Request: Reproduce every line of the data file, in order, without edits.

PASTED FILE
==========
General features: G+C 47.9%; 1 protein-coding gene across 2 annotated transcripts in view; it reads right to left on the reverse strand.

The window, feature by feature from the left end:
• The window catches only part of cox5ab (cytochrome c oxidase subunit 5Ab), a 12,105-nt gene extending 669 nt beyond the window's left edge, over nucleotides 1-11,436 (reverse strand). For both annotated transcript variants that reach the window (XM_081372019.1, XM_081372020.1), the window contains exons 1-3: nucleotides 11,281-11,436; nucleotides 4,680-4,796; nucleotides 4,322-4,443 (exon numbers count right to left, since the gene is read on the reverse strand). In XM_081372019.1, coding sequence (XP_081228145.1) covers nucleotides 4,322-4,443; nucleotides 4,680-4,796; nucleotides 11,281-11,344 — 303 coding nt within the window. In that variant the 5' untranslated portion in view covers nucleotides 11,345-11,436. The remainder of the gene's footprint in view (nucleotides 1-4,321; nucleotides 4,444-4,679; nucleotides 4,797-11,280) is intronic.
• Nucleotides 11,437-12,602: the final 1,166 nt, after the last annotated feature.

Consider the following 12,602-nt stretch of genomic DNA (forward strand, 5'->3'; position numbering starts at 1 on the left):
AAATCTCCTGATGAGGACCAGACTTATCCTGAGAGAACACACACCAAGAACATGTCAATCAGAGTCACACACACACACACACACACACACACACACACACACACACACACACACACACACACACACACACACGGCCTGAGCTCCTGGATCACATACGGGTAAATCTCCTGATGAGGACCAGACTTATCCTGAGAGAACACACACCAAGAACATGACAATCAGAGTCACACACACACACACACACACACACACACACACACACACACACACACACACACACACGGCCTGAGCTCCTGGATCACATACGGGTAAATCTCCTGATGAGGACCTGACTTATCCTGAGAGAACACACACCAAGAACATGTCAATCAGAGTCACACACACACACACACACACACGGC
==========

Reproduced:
General features: G+C 47.9%; 1 protein-coding gene across 2 annotated transcripts in view; it reads right to left on the reverse strand.

The window, feature by feature from the left end:
• The window catches only part of cox5ab (cytochrome c oxidase subunit 5Ab), a 12,105-nt gene extending 669 nt beyond the window's left edge, over nucleotides 1-11,436 (reverse strand). For both annotated transcript variants that reach the window (XM_081372019.1, XM_081372020.1), the window contains exons 1-3: nucleotides 11,281-11,436; nucleotides 4,680-4,796; nucleotides 4,322-4,443 (exon numbers count right to left, since the gene is read on the reverse strand). In XM_081372019.1, coding sequence (XP_081228145.1) covers nucleotides 4,322-4,443; nucleotides 4,680-4,796; nucleotides 11,281-11,344 — 303 coding nt within the window. In that variant the 5' untranslated portion in view covers nucleotides 11,345-11,436. The remainder of the gene's footprint in view (nucleotides 1-4,321; nucleotides 4,444-4,679; nucleotides 4,797-11,280) is intronic.
• Nucleotides 11,437-12,602: the final 1,166 nt, after the last annotated feature.

Consider the following 12,602-nt stretch of genomic DNA (forward strand, 5'->3'; position numbering starts at 1 on the left):
AAATCTCCTGATGAGGACCAGACTTATCCTGAGAGAACACACACCAAGAACATGTCAATCAGAGTCACACACACACACACACACACACACACACACACACACACACACACACACACACACACACACACACACGGCCTGAGCTCCTGGATCACATACGGGTAAATCTCCTGATGAGGACCAGACTTATCCTGAGAGAACACACACCAAGAACATGACAATCAGAGTCACACACACACACACACACACACACACACACACACACACACACACACACACACACACGGCCTGAGCTCCTGGATCACATACGGGTAAATCTCCTGATGAGGACCTGACTTATCCTGAGAGAACACACACCAAGAACATGTCAATCAGAGTCACACACACACACACACACACACGGC